# Pulse Width Modulation and Motor Control

## Presentation on theme: "Pulse Width Modulation and Motor Control"— Presentation transcript:

Pulse Width Modulation and Motor Control
Mark Barnhill Roy Dong Andrew Kleeves Micajah Worden Dave Seaton Facilitator: Professor Strangas

Agenda Pulse Width Modulation Brushed DC Motor How to Code PWM
DACs and PWM Amplification Back EMF Ramp Control PID Controller Motor Characterization PID Simulation

Pulse Width Modulation

Brushed DC Motor Field Magnets Stator DC Power Supply
Armature or Rotor Axle Commutator Brushes

How to Code PWM Example here will cover MSP430
Concepts can be easily extended

Reading the Datasheet One pin has multiple functions
Set PxSEL accordingly P2DIR |= BIT2; // set P2.2 as output P2SEL |= BIT2; // use pin as TA1.1 Why |= operator?

Setting Timer Values Counter counts up each clock cycle
What do the different modes mean? CCR0 = ; Why minus 1?

Looking into ‘MSP430G2231.h‘ We are using Timer A We must set TACTL
TACTL = TASSEL_2 + MC_1; // SMCLK, up to CCR0 Which clock do you want to use?

PWM Output Modes We are using Timer A1.1 OUTMOD_1 sets at CCRx
CCTL1 = OUTMOD_7; // reset at CCR1 ; // set at CCR0 OUTMOD_1 sets at CCRx OUTMOD_2 toggles at CCRx, resets at CCR0

Setting the Duty Cycle We are using Timer A1.1 Recall: Now:
TACTL = TASSEL_2 + MC_1; // SMCLK, up to CCR0 CCR0 = ; CCTL1 = OUTMOD_7; // reset at CCR1 ; // set at CCR0 Now: CCR1 = 200-1; // 20% duty cycle What will this do?

DACs and PWM Amplification
DACs are used to convert a digital signal to analog Why does a PWM signal become a steady DC value? Microprocessors can’t provide enough current to drive a motor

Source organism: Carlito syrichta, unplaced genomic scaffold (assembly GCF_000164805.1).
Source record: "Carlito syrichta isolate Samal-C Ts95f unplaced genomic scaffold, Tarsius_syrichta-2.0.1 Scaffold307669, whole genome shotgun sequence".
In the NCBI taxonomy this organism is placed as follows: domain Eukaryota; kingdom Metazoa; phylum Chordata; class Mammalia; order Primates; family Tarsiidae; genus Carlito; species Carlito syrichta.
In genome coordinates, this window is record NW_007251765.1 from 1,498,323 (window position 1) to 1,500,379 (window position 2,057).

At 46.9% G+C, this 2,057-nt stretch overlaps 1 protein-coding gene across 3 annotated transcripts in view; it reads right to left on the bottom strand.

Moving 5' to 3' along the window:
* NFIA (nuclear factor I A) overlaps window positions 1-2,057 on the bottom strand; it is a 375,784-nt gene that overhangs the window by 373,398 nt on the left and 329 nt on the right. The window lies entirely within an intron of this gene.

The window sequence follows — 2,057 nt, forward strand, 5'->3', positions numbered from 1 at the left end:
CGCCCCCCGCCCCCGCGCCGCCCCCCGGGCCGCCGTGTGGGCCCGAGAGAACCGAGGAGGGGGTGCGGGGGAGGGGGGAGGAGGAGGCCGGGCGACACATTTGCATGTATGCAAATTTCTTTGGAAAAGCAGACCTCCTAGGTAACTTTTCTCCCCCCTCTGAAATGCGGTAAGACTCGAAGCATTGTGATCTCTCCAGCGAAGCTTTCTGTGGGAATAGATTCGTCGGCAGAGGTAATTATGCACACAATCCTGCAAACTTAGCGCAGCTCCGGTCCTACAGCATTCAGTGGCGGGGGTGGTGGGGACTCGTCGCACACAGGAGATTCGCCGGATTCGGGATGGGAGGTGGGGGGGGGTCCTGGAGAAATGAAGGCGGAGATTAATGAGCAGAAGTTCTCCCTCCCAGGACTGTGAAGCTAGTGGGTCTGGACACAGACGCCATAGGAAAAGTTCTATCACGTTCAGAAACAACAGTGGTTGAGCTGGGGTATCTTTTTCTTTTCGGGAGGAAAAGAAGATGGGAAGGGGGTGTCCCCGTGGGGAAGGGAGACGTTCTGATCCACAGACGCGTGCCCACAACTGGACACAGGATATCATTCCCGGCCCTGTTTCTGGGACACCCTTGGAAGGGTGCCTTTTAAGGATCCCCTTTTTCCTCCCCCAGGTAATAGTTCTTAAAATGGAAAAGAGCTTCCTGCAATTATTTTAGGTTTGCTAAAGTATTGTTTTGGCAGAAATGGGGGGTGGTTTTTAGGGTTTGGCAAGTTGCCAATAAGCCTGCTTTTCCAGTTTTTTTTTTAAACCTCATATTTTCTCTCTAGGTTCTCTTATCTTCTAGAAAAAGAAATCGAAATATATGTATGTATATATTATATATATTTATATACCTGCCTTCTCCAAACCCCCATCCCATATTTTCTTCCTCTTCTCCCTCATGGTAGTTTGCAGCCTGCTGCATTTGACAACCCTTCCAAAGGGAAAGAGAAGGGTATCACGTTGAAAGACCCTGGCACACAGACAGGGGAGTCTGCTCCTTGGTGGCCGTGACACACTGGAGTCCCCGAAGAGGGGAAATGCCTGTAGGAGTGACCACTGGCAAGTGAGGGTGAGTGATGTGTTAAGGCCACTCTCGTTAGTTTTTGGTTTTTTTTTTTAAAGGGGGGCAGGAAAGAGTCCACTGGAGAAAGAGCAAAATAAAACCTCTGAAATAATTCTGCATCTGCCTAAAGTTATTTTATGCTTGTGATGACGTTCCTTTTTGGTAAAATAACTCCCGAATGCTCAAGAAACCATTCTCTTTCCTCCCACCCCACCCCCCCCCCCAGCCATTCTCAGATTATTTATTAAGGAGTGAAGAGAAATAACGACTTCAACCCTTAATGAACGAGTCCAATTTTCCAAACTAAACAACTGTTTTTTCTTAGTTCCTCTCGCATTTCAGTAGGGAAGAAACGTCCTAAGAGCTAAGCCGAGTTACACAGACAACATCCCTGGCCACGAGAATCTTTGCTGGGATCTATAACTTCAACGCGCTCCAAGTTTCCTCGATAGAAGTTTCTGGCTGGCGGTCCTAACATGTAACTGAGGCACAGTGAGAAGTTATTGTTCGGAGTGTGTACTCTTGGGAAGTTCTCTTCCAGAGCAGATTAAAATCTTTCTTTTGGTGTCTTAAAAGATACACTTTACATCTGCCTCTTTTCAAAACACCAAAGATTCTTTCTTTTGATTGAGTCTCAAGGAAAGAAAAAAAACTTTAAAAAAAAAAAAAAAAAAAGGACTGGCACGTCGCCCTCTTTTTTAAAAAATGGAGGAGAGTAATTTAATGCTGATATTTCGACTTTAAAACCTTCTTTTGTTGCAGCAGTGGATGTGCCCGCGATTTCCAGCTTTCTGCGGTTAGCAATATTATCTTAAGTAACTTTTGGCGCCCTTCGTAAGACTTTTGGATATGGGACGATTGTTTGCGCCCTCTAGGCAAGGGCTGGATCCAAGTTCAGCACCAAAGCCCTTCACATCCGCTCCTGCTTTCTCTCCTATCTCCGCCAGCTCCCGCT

Back Electromotive Force (EMF)
A motor converts electrical energy to mechanical energy This conversion can go both ways If a motor is spinning it will generate electrical energy Called back emf

Example of Back EMF

Example of BEMF with a Load

Functional Block Diagram of
PWM DC Motor Control

Ramp Control Is an integrator
Adjusts the set point up to the desired value.

PID Control e(t)= Setpoint - measured
Kp, Ki and Kd must be tuned according to desired output characteristics

DC Motor Model Basic DC motor systems can be represented by this electromechanical schematic. (bottom-left) The motor speed (𝜃) as a function of input voltage (𝑉) is governed by an open loop transfer function. (bottom-right) It is helpful to characterize the motor to obtain simulations/projected results along with PID estimates for the system. 𝜃 𝑉 = 𝐾 𝐽∙𝑠+𝑏 𝐿∙𝑠+𝑅 + 𝐾 2

Motor Characterization
In order to obtain the motor parameters, basic DC machine tests must be used. To get an estimate for Rwdg : The rotor must be locked. 5 different voltages are supplied to the windings. The current is measured. Ohm’s Law: 𝑉 𝐼 =𝑅 to find average resistance Voltage (Volts) Current (Amps) Resistance (Ohms) 0.30 V 0.23 A 1.304 Ω 0.50 V 0.39 A 1.282 Ω 0.70 V 0.56 A 1.250 Ω 1.00 V 0.79 A 1.266 Ω 1.20 V 0.88 A 1.364 Ω Rwdg = Ω

Motor Characterization Cont.
Rotor speed and input voltage are directly related by the motor constant (K) in the equation: 𝐾= 𝑉 𝑆𝑈𝑃𝑃𝐿𝑌 − 𝑉 𝐵𝐸𝑀𝐹 𝜔 𝑅𝑂𝑇𝑂𝑅 = 𝑉 𝑆𝑈𝑃𝑃𝐿𝑌 − 𝐼 𝐴𝑅𝑀 ∙ 𝑅 𝑊𝐷𝐺 𝜔 𝑅𝑂𝑇𝑂𝑅 A no-load test supplying 12.0 Volts to the motor results in 830 mA drawn at a speed of ~14,200 rpm (1, rad/s). Using the winding resistance from before, the Back EMF is subtracted from the supply which results in: K = V/rad

Open Loop Simulation RiseTime: 0.4871 SettlingTime: 0.8853
SteadyState: Overshoot: J=0.002; b= ; K= ; R=1.2932; L=0.05; step(K,[(J*L) ((J*R)+(L*b)) ((b*R)+K^2)]);

PID/Closed Loop Simulation
RiseTime: SettlingTime: SteadyState: Overshoot: 0 J=0.002; b= ; K= ; R=1.2932; L=0.05; Kp=20; Ki=30; Kd=29; num_PID=[Kd, Kp, Ki]; den_LOOP=[(J*L) ((J*R)+(L*b)) ((b*R)+K^2)]; num_B=conv(K,num_PID); den_B=conv(den_LOOP,[1 0]); [num_SYS,den_SYS]=cloop(num_B,den_B); step(num_SYS,den_SYS) Kp: 20 Ki: 30 Kd: 29